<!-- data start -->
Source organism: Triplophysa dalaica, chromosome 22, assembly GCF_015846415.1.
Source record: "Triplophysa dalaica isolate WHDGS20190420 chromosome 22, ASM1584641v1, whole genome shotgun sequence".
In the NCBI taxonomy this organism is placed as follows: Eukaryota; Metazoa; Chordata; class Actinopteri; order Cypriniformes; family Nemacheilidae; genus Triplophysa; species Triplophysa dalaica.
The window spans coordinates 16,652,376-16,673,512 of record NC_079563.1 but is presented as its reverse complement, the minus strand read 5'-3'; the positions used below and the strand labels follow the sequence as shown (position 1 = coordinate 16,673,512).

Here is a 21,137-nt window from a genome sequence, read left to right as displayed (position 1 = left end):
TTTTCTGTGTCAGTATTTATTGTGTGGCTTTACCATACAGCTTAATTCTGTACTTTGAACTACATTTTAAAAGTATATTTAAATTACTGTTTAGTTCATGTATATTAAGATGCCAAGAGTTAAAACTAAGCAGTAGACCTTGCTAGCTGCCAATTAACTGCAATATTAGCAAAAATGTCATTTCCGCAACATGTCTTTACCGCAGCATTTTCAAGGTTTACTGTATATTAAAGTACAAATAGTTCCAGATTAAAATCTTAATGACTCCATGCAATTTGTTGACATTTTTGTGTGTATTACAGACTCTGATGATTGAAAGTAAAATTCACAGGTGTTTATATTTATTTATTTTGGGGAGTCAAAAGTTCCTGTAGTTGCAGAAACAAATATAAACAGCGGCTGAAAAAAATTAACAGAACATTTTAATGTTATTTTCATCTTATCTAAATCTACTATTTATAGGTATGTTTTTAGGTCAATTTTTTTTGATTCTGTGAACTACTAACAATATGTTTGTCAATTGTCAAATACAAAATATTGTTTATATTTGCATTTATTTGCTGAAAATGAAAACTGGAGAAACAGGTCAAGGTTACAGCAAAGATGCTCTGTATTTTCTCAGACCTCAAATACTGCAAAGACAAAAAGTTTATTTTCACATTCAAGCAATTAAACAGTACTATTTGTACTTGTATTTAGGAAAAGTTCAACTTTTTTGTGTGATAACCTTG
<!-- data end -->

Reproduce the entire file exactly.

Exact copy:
Source organism: Triplophysa dalaica, chromosome 22, assembly GCF_015846415.1.
Source record: "Triplophysa dalaica isolate WHDGS20190420 chromosome 22, ASM1584641v1, whole genome shotgun sequence".
In the NCBI taxonomy this organism is placed as follows: Eukaryota; Metazoa; Chordata; class Actinopteri; order Cypriniformes; family Nemacheilidae; genus Triplophysa; species Triplophysa dalaica.
The window spans coordinates 16,652,376-16,673,512 of record NC_079563.1 but is presented as its reverse complement, the minus strand read 5'-3'; the positions used below and the strand labels follow the sequence as shown (position 1 = coordinate 16,673,512).

Here is a 21,137-nt window from a genome sequence, read left to right as displayed (position 1 = left end):
TTTTCTGTGTCAGTATTTATTGTGTGGCTTTACCATACAGCTTAATTCTGTACTTTGAACTACATTTTAAAAGTATATTTAAATTACTGTTTAGTTCATGTATATTAAGATGCCAAGAGTTAAAACTAAGCAGTAGACCTTGCTAGCTGCCAATTAACTGCAATATTAGCAAAAATGTCATTTCCGCAACATGTCTTTACCGCAGCATTTTCAAGGTTTACTGTATATTAAAGTACAAATAGTTCCAGATTAAAATCTTAATGACTCCATGCAATTTGTTGACATTTTTGTGTGTATTACAGACTCTGATGATTGAAAGTAAAATTCACAGGTGTTTATATTTATTTATTTTGGGGAGTCAAAAGTTCCTGTAGTTGCAGAAACAAATATAAACAGCGGCTGAAAAAAATTAACAGAACATTTTAATGTTATTTTCATCTTATCTAAATCTACTATTTATAGGTATGTTTTTAGGTCAATTTTTTTTGATTCTGTGAACTACTAACAATATGTTTGTCAATTGTCAAATACAAAATATTGTTTATATTTGCATTTATTTGCTGAAAATGAAAACTGGAGAAACAGGTCAAGGTTACAGCAAAGATGCTCTGTATTTTCTCAGACCTCAAATACTGCAAAGACAAAAAGTTTATTTTCACATTCAAGCAATTAAACAGTACTATTTGTACTTGTATTTAGGAAAAGTTCAACTTTTTTGTGTGATAACCTTG